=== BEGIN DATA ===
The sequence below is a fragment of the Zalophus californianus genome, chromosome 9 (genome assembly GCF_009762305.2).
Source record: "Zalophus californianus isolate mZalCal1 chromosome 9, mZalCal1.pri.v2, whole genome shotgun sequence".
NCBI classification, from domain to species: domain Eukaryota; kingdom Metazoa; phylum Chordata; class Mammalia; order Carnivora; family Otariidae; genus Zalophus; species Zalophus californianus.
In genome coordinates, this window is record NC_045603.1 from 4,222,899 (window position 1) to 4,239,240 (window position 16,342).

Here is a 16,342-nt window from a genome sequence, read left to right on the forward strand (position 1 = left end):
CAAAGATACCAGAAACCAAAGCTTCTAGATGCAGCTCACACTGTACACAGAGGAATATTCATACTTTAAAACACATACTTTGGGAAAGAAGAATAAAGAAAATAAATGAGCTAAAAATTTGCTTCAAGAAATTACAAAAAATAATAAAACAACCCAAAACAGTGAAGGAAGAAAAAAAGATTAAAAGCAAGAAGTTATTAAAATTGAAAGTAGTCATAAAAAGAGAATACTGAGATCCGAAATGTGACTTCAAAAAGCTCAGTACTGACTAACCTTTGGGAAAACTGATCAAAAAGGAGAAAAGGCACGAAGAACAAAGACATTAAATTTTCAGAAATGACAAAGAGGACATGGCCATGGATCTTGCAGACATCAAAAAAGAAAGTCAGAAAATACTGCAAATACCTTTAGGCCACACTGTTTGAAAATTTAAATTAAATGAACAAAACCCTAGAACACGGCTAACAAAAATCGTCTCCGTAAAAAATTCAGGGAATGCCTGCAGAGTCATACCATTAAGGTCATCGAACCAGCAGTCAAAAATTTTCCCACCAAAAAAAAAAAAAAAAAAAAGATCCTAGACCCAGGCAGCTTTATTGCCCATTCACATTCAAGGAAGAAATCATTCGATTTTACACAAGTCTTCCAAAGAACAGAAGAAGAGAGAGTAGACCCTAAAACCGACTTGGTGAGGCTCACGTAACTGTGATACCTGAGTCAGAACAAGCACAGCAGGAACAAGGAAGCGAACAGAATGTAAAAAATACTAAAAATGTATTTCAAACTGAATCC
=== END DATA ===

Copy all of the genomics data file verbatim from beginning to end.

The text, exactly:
The sequence below is a fragment of the Zalophus californianus genome, chromosome 9 (genome assembly GCF_009762305.2).
Source record: "Zalophus californianus isolate mZalCal1 chromosome 9, mZalCal1.pri.v2, whole genome shotgun sequence".
NCBI classification, from domain to species: domain Eukaryota; kingdom Metazoa; phylum Chordata; class Mammalia; order Carnivora; family Otariidae; genus Zalophus; species Zalophus californianus.
In genome coordinates, this window is record NC_045603.1 from 4,222,899 (window position 1) to 4,239,240 (window position 16,342).

Here is a 16,342-nt window from a genome sequence, read left to right on the forward strand (position 1 = left end):
CAAAGATACCAGAAACCAAAGCTTCTAGATGCAGCTCACACTGTACACAGAGGAATATTCATACTTTAAAACACATACTTTGGGAAAGAAGAATAAAGAAAATAAATGAGCTAAAAATTTGCTTCAAGAAATTACAAAAAATAATAAAACAACCCAAAACAGTGAAGGAAGAAAAAAAGATTAAAAGCAAGAAGTTATTAAAATTGAAAGTAGTCATAAAAAGAGAATACTGAGATCCGAAATGTGACTTCAAAAAGCTCAGTACTGACTAACCTTTGGGAAAACTGATCAAAAAGGAGAAAAGGCACGAAGAACAAAGACATTAAATTTTCAGAAATGACAAAGAGGACATGGCCATGGATCTTGCAGACATCAAAAAAGAAAGTCAGAAAATACTGCAAATACCTTTAGGCCACACTGTTTGAAAATTTAAATTAAATGAACAAAACCCTAGAACACGGCTAACAAAAATCGTCTCCGTAAAAAATTCAGGGAATGCCTGCAGAGTCATACCATTAAGGTCATCGAACCAGCAGTCAAAAATTTTCCCACCAAAAAAAAAAAAAAAAAAAAGATCCTAGACCCAGGCAGCTTTATTGCCCATTCACATTCAAGGAAGAAATCATTCGATTTTACACAAGTCTTCCAAAGAACAGAAGAAGAGAGAGTAGACCCTAAAACCGACTTGGTGAGGCTCACGTAACTGTGATACCTGAGTCAGAACAAGCACAGCAGGAACAAGGAAGCGAACAGAATGTAAAAAATACTAAAAATGTATTTCAAACTGAATCC